Man-Up! Be a “Real Man”

Joe said, “I’ve heard all different things. ‘You got a thumb print on your head’, or, ‘Shit you better go home, it’s past your bedtime’.” If men don’t measure up to dominant social dictates about what masculinity should be, other men degrade, abuse and ostracise them.

It’s Right to Struggle for Power Amongst Men

Geni had a physical illness growing up which led to him being bullied and being at the bottom of the pecking order amongst other boys. Because of this, Geni said that as a way of claiming a higher status on the hierarchy amongst men, he became “very sharp with the tongue”. He said, “You may not be able to physically beat them, but I could say something very scathing that could push their buttons, and usually something quite clever that all their friends would think was really funny, so it was humiliating. That’s probably grown with me from a child in a way of standing up for myself. Like sarcasm and things I can really say things that humiliate the biggest and strongest.”

You’ve Got to be a Man’s Man in Front of Your Mates

Joe said, “You’ve gotta be a man’s man in front of your mates. You’ve gotta be a bloke’s bloke.” To prove your masculinity you must spend time with other men and disregard women. For example, Joe said that despite intending heading home from work to spend time with his wife a man should put on a performance to prove to their mates they are loyal to mates and not women. For instance: “It’s like a barbecue and a beer with your mates, you gotta protest, ‘No I can’t’, then say, ‘Oh stuff it, I’ll tell her to jam it, I’ll stay and have a beer’. So there is a lot of front in front of your mates, ‘Oh stuff it, I’ll turn my phone off’, and show your mates you’ve turned your phone off, and you say it in front of them.”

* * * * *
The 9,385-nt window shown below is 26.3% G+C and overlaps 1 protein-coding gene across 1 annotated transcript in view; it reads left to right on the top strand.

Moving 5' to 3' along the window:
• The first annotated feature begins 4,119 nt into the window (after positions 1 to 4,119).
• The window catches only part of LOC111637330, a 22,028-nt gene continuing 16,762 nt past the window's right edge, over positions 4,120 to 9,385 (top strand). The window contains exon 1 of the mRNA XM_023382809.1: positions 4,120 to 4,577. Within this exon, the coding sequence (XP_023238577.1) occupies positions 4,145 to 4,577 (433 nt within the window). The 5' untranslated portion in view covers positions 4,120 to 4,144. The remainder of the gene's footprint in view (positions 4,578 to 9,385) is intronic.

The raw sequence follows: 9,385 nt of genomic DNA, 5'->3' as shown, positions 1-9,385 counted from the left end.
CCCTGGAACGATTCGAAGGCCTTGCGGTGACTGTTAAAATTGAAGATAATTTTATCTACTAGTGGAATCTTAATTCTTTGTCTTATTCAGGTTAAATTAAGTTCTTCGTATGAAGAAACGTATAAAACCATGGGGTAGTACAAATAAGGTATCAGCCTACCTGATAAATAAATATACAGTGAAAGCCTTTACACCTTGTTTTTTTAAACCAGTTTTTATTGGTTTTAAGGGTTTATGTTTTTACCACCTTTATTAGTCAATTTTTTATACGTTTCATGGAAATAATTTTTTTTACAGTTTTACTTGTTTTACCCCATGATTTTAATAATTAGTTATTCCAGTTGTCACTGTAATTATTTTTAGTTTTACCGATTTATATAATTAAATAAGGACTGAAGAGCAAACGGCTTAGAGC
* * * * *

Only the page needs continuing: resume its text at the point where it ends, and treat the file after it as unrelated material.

“A man should put on a performance to prove to their mates they are loyal to mates and not women.”

You Must Use Violence or be Willing to Use Violence

James said rubbing shoulders with men who behaved in aggressive masculine ways was like a pack mentality. James said, “I felt, more comfortable around people who were either violent, or prepared to be violent. I felt safer with that for some reason, especially if I was their friend, certainly not an enemy. It was very difficult going to a new school where everyone’s got their groups and because you’re usually on your own you tend to be picked out, a soft target for a lot of people. And generally, the bullies will come out, there’s no doubt about it, but if you submit to it, I’d see myself as being lower down the masculine rung. But if I met it head on and dealt with it as quick as I could, and usually with violence a lot of the time too, I felt that I was more masculine in that way, by dealing with it with violence.”